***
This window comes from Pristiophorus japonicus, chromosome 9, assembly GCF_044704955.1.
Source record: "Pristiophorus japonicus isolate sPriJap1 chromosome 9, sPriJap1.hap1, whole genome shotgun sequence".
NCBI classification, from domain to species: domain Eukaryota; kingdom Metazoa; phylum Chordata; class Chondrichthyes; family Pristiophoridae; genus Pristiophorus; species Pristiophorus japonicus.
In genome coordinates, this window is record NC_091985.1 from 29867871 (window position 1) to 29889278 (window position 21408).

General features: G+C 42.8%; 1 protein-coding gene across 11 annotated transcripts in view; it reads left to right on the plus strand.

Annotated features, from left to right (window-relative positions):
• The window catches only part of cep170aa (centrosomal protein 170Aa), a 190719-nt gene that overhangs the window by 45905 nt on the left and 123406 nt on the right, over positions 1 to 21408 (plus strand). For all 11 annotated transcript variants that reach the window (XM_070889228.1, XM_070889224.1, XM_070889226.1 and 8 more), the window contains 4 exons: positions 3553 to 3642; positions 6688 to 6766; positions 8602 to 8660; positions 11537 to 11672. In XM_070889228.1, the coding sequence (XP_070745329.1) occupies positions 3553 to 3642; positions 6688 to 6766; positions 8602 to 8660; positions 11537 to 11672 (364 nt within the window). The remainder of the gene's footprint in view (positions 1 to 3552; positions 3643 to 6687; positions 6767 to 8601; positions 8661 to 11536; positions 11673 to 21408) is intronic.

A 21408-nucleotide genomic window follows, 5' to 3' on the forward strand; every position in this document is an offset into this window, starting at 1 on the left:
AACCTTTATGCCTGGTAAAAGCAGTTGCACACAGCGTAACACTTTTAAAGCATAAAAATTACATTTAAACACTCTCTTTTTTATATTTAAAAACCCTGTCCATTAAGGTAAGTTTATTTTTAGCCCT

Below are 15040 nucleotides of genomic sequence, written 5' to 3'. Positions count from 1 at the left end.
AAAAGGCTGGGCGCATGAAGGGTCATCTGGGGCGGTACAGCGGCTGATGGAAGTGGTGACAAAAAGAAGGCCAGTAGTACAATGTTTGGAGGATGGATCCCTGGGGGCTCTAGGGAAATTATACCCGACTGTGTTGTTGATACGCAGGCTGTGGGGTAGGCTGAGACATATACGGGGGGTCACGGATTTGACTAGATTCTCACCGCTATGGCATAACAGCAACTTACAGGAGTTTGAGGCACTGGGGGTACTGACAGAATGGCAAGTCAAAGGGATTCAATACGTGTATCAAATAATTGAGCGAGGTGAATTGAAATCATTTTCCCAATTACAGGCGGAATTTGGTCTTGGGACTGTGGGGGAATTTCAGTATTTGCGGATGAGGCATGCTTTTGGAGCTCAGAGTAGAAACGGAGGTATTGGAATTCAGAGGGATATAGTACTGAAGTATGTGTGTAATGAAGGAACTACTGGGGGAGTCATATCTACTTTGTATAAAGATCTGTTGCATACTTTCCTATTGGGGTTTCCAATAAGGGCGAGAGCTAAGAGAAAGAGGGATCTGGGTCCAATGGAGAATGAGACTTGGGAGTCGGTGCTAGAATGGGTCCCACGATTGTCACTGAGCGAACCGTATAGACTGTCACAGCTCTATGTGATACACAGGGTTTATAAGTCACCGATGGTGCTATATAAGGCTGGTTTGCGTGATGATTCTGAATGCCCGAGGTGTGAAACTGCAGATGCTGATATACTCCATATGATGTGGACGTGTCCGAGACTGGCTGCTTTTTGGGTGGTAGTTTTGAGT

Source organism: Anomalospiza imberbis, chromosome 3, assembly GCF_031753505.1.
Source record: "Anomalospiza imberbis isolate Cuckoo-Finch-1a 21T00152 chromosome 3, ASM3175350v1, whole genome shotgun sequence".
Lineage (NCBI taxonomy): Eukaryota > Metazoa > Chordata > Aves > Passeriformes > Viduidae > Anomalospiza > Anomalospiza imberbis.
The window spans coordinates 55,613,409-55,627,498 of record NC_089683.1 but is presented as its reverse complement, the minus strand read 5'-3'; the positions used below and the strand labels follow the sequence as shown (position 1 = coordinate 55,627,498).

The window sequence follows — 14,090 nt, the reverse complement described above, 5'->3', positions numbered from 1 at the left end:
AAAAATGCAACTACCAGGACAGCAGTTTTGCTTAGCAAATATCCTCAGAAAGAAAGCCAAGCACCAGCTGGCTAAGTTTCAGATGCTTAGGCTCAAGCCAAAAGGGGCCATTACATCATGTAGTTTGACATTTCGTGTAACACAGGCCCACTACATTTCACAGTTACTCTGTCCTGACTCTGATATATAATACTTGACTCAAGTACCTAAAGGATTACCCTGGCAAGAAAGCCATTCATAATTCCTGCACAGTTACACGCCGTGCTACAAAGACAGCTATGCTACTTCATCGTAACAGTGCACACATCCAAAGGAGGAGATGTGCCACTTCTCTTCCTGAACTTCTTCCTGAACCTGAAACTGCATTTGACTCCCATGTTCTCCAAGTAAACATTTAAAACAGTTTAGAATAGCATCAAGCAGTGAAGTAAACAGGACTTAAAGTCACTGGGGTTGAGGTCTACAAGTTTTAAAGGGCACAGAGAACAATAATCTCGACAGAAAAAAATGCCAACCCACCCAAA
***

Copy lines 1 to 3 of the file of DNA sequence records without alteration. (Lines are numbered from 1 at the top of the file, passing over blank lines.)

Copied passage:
This window comes from Pristiophorus japonicus, chromosome 9, assembly GCF_044704955.1.
Source record: "Pristiophorus japonicus isolate sPriJap1 chromosome 9, sPriJap1.hap1, whole genome shotgun sequence".
NCBI classification, from domain to species: domain Eukaryota; kingdom Metazoa; phylum Chordata; class Chondrichthyes; family Pristiophoridae; genus Pristiophorus; species Pristiophorus japonicus.